The Bahamas Wants People to Know They are Still Open for Business Following Hurricane Dorian

The Bahamas Ministry of Tourism and Aviation is trying to reinforce a different message following Hurricane Dorian: The majority of the country’s islands are open to tourists and they are in desperate need of them.  The islands that rely heavily on tourism revenue are not down and out.  They want people to know that they are open for business and invite tourists to plan trips to more than a dozen islands in the Bahamas.

The media coverage of the hurricane highlighted the destruction left in Dorian’s wake, specifically to Grand Bahama and the Abaco Islands, two of the country’s northernmost areas. But many of the Bahama’s most popular islands and tourist destinations were untouched by Hurricane Dorian.

According to Ellison Thompson, the tourism ministry’s deputy director general, they are struggling with trip cancellations for areas that were not affected by the hurricane. Many people assumed that is was all the Bahamas that were affected by the storm and canceled their trips as a precautionary measure. However, this false assumption is causing the country’s tourism industry to suffer greatly.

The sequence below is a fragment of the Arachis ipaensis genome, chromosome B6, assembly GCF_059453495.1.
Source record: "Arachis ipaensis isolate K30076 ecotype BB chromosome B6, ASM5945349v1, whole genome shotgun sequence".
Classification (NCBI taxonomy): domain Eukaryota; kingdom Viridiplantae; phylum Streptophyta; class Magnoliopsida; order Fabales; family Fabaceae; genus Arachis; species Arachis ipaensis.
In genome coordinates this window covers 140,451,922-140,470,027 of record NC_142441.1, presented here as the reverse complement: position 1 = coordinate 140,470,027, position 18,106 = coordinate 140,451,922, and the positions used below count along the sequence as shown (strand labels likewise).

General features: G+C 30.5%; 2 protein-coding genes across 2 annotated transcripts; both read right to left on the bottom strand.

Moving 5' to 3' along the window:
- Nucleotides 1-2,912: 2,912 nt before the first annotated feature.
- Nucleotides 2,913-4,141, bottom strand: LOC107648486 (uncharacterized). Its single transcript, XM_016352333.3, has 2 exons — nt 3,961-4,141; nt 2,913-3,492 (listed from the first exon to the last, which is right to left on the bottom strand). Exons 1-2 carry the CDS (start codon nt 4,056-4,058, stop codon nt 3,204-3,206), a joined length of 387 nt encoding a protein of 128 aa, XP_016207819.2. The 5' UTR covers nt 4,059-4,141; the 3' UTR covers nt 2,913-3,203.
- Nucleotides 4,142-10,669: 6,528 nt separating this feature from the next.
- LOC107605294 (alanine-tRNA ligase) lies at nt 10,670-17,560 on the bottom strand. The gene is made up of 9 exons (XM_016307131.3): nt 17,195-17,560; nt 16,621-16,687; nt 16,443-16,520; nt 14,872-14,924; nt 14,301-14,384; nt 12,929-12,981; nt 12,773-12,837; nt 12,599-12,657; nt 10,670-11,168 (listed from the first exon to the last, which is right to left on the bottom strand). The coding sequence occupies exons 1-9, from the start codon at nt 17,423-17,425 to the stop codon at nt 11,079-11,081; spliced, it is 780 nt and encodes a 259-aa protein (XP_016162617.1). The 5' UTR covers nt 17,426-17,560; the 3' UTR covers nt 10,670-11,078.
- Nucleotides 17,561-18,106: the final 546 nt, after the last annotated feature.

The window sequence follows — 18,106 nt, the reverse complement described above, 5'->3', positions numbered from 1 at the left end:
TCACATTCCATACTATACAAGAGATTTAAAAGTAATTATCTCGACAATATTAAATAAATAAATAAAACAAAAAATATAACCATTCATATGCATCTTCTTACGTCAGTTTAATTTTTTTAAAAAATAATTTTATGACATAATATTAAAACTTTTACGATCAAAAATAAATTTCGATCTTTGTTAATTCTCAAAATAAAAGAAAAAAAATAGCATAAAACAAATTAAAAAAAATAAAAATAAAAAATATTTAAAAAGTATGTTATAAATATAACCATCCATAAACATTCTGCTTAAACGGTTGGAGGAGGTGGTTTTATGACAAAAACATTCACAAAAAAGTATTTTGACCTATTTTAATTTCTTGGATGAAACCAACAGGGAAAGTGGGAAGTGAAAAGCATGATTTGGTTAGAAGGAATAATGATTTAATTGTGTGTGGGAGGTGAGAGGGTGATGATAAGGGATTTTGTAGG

The tourism ministry says that the country is made up of over 700 islands and cays. These islands stretch for 750 miles, which is roughly the distance between Philadelphia and New York. Dorian may have struck one portion of the island but left a significant amount of the Bahamas unaffected.

In fact, many of the cruise ports, airports, and hotels located in the central, northern and southern Bahamas are open and ready for visitors. The ministry specifically recommends visitors plan trips to the following areas in the Bahamas:

  • Acklins and Crooked Island;
  • Andros;
  • The Berry Islands;
  • Bimini;
  • Cat Island;
  • Eleuthera;
  • Harbour Island;
  • The Exumas;
  • Inagua;
  • Mayaguana;
  • Nassau;
  • Paradise Island;
  • Long Island;
  • Rum Cay;
  • San Salvador.

The fact that many areas in the Bahamas are up and running does not mean others are not hurting. Revenue brought in through the tourism industry will be important in helping the islands that were damaged the most by the hurricane rebuild and recover. While many people have donated through charities and nonprofits to provide aid to the Bahamas, the income and money brought in through tourism will also be extremely beneficial.


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